Let $F$ be a non-singular integral quadratic form in four variables. Then a result of Heath-Brown from the 90's states for $m \to \infty$, $$|\{ x \in \mathbb{Z}^4 \,:\, F(x) = m \}| = C_F\sigma(F,m)m + O_{F,\varepsilon}(m^{\frac{3}{4} + \varepsilon}),$$ where $C_F$ is a positive constant depending only on $F$ and $\sigma(F,m)$ is the singular series.

I am interested to know, whether up till today there are improvements on the error rate of this result. More precisely, is there any hope to improve the error rate to $O_{F,\varepsilon}(m^{\frac{1}{2} + \varepsilon})$. If this is unknown, what is the conjectured error term?

For the application I have in mind, it would be already interesting to understand the case $$F(x) = x_1^2 + x_2^2 + x_3^2 + x_4^2.$$ Are there any results for this case or any other specific quadratic form?

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  • $\begingroup$ Here is the original paper. core.ac.uk/display/77442361 Jayce Getz refined the error: doi.org/10.1112/jlms.12130 $\endgroup$ – MyNinthAccount Jan 30 at 11:15
  • $\begingroup$ @MyNinthAccount: As far as I understand, Getz is only proving results for the case where the sum is over F(x) = 0. $\endgroup$ – Constantin K Jan 30 at 11:35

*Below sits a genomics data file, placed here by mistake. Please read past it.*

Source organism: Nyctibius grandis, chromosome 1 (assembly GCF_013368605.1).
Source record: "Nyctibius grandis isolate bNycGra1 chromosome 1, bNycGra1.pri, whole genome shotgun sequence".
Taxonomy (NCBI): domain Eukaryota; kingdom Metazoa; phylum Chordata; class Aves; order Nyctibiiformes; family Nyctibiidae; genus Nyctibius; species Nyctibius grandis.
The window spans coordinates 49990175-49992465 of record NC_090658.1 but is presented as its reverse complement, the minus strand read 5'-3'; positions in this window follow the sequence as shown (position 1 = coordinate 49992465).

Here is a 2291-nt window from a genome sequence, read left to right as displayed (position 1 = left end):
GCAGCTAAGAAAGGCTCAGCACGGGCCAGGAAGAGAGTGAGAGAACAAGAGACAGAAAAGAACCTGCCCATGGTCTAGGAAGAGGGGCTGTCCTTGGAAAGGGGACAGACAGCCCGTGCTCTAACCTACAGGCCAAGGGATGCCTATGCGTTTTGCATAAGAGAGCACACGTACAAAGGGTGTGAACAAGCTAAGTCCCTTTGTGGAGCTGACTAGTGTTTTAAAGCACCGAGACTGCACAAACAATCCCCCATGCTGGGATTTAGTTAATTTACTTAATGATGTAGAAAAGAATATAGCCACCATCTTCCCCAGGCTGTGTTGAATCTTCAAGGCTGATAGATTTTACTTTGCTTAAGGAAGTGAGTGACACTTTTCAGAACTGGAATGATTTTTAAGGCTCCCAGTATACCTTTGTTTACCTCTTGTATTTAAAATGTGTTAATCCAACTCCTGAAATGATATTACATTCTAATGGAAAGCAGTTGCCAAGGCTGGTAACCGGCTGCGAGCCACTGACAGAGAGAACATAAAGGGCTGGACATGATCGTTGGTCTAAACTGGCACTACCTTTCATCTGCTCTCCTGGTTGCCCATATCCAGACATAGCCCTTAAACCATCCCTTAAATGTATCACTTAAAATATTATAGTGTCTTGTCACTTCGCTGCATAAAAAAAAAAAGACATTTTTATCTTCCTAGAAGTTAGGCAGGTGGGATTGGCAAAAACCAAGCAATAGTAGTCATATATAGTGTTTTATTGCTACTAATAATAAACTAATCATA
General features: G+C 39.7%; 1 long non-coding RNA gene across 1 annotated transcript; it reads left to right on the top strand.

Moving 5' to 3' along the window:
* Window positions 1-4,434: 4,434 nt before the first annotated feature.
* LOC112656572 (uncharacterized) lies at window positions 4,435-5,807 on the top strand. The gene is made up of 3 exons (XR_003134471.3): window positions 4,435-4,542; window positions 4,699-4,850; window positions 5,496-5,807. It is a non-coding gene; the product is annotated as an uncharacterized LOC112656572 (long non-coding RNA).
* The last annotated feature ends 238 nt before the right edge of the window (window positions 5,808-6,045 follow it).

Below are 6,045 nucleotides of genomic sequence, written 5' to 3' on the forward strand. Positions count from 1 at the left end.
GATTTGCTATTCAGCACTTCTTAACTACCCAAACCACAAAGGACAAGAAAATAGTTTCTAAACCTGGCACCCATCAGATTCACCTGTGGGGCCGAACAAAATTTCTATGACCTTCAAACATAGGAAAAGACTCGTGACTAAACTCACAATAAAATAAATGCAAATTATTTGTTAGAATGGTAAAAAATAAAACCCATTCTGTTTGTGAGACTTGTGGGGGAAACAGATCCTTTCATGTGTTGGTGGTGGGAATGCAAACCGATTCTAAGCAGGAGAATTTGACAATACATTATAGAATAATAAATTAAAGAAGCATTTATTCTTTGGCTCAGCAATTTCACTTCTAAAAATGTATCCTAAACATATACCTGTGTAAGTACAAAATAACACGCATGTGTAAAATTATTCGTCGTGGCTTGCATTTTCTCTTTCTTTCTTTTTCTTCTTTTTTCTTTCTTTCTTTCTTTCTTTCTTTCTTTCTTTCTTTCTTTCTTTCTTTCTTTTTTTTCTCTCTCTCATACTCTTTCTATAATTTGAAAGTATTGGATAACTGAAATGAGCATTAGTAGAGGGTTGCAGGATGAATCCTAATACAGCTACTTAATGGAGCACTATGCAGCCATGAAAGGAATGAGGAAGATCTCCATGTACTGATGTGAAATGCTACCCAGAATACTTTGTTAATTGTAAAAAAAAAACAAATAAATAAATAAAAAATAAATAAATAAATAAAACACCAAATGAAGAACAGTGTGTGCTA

• $\begingroup$ You should ask separate questions as separate questions, don't make your question a moving target. If the original question has been answered to your satisfaction, then accept the answer; and if you want to ask a different question, do that separately. $\endgroup$ – Alex B. Feb 4 at 10:24
  • $\begingroup$ Ok – here is the new question: mathoverflow.net/questions/351915/… $\endgroup$ – Constantin K Feb 4 at 13:45

It follows from Deligne's bound for the Hecke eigenvalues of weight $2$ holomorphic cusp forms (which is really Eichler's theorem in this special case) that the error term is $O_{F,\varepsilon}(m^{\frac{1}{2} + \varepsilon})$. Indeed, as proved by Siegel, the main term is the Eisenstein contribution of the underlying theta series (which is a holomorphic modular form of weight $2$), so the error term is the cuspidal contribution.

In particular, for $F(x) = x_1^2 + x_2^2 + x_3^2 + x_4^2$ the error term is zero, since the main term in this case reproduces Jacobi's well-known formula $8\sum_{\substack{d\mid m\\4\nmid d}}d$ for the number of representations.

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